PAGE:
The Texas Supreme Court has ruled that a state law limiting corporations’ “successor liability” for personal injury claims from asbestos exposure violates the state constitution when applied to a common law suit that pre-dated the enactment of the law.
In Barbara Robinson V. Crown Cork & Seal Co. Inc. (No. 06-0714) the Court was asked to determine whether Chapter 149 of the Texas Civil Practice and Remedies Code violates the prohibition against retroactive laws contained in article I, section 16 of the Texas Constitution.
The Court held that it does in this particular case.
Robinson, a widow, filed suit against 21 defendants alleging that her husband, John Robinson, was exposed to asbestos in the workplace and contracted mesothelioma as a result of that exposure.
The original suit was filed before the state Legislature adopted Chapter 149, which was intended to limit the liabilities of “successor” companies — firms that had not been involved in the manufacture of the product at issue, in this case asbestos, but purchased companies that had been involved in their manufacture.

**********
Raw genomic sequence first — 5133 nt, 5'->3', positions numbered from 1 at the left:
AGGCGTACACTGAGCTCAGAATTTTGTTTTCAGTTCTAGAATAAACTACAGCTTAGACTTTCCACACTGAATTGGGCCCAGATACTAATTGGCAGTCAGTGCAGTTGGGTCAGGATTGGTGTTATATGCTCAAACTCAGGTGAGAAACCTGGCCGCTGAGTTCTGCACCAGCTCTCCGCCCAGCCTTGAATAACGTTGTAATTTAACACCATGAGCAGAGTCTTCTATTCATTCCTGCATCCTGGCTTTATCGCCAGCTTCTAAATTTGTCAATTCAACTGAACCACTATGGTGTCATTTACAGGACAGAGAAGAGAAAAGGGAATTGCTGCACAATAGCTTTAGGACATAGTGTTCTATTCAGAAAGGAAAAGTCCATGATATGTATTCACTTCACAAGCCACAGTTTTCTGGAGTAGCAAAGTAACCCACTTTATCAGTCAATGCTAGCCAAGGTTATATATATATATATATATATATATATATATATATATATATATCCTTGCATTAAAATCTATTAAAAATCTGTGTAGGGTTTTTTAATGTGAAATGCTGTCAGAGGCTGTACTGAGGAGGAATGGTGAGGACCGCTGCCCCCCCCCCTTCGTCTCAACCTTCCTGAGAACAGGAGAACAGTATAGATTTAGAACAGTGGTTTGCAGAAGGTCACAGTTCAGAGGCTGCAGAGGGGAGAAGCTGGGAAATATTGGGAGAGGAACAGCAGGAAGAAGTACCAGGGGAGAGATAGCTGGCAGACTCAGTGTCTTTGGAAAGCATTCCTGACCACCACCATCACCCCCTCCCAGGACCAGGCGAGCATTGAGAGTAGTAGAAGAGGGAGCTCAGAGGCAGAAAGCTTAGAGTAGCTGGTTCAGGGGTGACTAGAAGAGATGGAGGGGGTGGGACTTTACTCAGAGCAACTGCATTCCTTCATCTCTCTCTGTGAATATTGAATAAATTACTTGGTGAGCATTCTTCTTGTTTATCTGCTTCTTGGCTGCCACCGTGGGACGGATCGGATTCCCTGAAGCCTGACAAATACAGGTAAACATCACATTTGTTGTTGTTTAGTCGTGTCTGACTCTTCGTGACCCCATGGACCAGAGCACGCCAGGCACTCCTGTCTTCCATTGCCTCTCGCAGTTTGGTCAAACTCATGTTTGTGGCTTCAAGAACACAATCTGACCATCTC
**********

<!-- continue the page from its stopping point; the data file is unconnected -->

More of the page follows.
Crown Cork & Seal Co., one of the 21 defendants named in the suit, argued that it was not liable under the Chapter 149 statute because its exposure to the litigation arose from its brief ownership of the Mundet Cork Corp. In the original suit, the Robinsons claimed that during John Robinson’s service in the United States Navy from 1956 to 1976, he worked with asbestos insulation manufactured by Mundet, and that when Crown and Mundet merged, Crown succeeded to Mundet’s liabilities.
“Crown has never itself engaged in the manufacture or sale of asbestos products,” the Court explained. However, because the original suit was filed before the legislature enacted the statute protecting successor companies, Crown’s inclusion as a defendant is still valid in this particular case, the Court decided.
The Court remanded the case back to the trial court, but stressed that while it found Chapter 149 “unconstitutionally retroactive as applied to Robinson,” the ruling may not apply in all cases.
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